The Hungarian unit of UK retailer Tesco PLC is close 13 of its stores in Hungary to remain profitable, in keeping with new legislation that requires the country’s major food retailers to generate a net profit for two consecutive years in order to stay in business.
Tesco, which has operated in Hungary since 1995, operates a total of 222 stores there and is the country’s biggest food retailer based on annual revenue. The company is also Hungary’s third-largest employer and announced that more than 500 jobs would be lost as a result of the new laws.
“In response to all of the legislation over the last few months, we’ve completed a strategic review of our business, and to remain profitable for the long-term, we’ve made the decisions to close 13 stores,” said Nigel Jones, chief executive (CEO) of Tesco-Global Aruhazak Zrt., the UK company’s Hungarian subsidiary, in an emailed video interview.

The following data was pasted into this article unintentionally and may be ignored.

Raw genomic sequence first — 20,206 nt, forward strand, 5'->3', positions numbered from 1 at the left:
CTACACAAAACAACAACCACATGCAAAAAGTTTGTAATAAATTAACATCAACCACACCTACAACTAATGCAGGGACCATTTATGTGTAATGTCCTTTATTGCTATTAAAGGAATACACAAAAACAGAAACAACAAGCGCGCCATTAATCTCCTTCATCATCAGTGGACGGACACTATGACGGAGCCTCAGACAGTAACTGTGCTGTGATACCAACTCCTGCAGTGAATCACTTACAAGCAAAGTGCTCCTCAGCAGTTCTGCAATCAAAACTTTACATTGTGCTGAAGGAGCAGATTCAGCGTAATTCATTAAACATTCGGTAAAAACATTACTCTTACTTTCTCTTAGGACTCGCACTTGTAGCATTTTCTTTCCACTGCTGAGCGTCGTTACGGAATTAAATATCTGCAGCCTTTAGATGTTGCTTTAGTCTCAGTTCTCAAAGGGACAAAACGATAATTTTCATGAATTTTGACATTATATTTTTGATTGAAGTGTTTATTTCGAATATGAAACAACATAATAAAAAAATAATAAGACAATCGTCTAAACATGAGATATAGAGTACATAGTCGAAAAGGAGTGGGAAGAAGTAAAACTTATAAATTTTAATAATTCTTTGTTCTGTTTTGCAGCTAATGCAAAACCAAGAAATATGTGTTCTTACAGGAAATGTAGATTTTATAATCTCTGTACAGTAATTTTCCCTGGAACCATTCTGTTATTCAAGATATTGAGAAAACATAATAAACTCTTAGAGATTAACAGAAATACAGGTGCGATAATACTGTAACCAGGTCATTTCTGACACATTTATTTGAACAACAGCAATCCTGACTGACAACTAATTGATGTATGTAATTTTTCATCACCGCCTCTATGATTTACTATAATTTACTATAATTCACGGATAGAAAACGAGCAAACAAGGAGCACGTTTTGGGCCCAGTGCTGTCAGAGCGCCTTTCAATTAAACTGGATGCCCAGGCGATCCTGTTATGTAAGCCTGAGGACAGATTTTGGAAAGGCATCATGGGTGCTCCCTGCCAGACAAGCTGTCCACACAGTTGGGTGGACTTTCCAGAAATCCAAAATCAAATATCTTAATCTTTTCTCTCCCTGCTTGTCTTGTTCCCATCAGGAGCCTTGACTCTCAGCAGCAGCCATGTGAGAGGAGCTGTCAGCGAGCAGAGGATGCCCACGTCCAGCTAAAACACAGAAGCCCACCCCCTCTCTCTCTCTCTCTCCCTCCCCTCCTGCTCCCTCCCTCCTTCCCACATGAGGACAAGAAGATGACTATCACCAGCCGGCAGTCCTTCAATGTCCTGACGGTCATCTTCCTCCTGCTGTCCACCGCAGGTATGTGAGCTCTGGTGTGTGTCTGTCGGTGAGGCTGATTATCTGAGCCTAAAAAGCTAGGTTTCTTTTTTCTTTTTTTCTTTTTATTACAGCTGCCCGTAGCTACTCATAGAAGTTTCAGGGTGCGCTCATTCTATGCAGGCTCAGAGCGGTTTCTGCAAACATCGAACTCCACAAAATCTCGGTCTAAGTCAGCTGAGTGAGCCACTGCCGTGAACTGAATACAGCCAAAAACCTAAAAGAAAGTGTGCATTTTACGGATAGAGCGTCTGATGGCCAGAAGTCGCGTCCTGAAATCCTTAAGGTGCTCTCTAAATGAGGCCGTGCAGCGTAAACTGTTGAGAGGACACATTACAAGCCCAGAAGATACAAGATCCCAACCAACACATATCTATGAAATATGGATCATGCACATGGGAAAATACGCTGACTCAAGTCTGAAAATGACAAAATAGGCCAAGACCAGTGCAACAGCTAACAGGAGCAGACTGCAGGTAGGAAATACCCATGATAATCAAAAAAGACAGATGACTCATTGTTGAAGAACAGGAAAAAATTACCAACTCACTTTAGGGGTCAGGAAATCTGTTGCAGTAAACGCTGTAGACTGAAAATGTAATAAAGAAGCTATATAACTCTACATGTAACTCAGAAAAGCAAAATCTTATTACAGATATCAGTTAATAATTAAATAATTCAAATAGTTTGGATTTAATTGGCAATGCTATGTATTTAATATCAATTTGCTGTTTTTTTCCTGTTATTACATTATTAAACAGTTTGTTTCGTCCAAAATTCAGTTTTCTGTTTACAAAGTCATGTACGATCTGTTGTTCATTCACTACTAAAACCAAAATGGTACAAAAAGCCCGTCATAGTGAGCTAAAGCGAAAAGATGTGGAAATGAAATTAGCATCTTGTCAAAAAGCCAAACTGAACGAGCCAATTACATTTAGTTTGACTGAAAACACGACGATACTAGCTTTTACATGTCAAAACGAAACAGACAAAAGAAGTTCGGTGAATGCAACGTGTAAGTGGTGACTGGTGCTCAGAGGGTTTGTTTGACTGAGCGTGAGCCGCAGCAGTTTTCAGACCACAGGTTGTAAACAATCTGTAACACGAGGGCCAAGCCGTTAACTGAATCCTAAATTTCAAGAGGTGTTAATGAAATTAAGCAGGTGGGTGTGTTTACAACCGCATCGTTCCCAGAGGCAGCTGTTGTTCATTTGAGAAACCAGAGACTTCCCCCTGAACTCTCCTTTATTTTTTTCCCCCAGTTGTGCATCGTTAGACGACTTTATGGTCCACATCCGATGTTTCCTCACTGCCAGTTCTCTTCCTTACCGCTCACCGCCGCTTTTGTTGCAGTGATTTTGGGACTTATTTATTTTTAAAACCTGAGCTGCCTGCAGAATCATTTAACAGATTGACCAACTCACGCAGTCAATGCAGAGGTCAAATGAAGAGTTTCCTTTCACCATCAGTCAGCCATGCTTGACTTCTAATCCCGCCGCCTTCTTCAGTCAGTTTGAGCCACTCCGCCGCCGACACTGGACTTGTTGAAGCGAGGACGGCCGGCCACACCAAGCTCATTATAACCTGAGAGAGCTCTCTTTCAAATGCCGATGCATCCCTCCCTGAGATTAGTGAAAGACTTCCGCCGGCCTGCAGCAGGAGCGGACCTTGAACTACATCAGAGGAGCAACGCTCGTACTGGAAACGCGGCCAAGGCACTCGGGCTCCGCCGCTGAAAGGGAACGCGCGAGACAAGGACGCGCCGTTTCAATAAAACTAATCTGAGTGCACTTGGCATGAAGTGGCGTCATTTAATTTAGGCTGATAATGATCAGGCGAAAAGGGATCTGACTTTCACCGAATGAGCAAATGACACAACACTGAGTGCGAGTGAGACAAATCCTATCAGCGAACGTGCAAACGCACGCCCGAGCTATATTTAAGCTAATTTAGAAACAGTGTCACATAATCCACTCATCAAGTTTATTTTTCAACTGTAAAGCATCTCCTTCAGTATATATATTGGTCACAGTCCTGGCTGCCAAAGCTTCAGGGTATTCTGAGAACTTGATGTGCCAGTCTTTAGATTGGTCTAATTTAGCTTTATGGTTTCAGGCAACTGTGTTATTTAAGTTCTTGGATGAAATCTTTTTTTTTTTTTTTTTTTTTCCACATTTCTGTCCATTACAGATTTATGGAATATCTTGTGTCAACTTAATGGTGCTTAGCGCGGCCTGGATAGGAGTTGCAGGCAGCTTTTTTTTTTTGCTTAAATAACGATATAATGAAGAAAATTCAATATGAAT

The new law was adopted late last year after Hungary’s parliament approved a sharp increase in food quality inspection fees for the biggest retailers. Another new law, approved last month, requires nearly all retailers, including Tesco, to remain closed on Sundays from March 15, 2015.
The new measures are aimed at benefiting small, mostly Hungarian-owned retailers, government representatives have said.
Tesco recently announced that in the UK it plans to close 43 unprofitable stores and reduce capital expenditure by £1bn as part of a cost-cutting drive.
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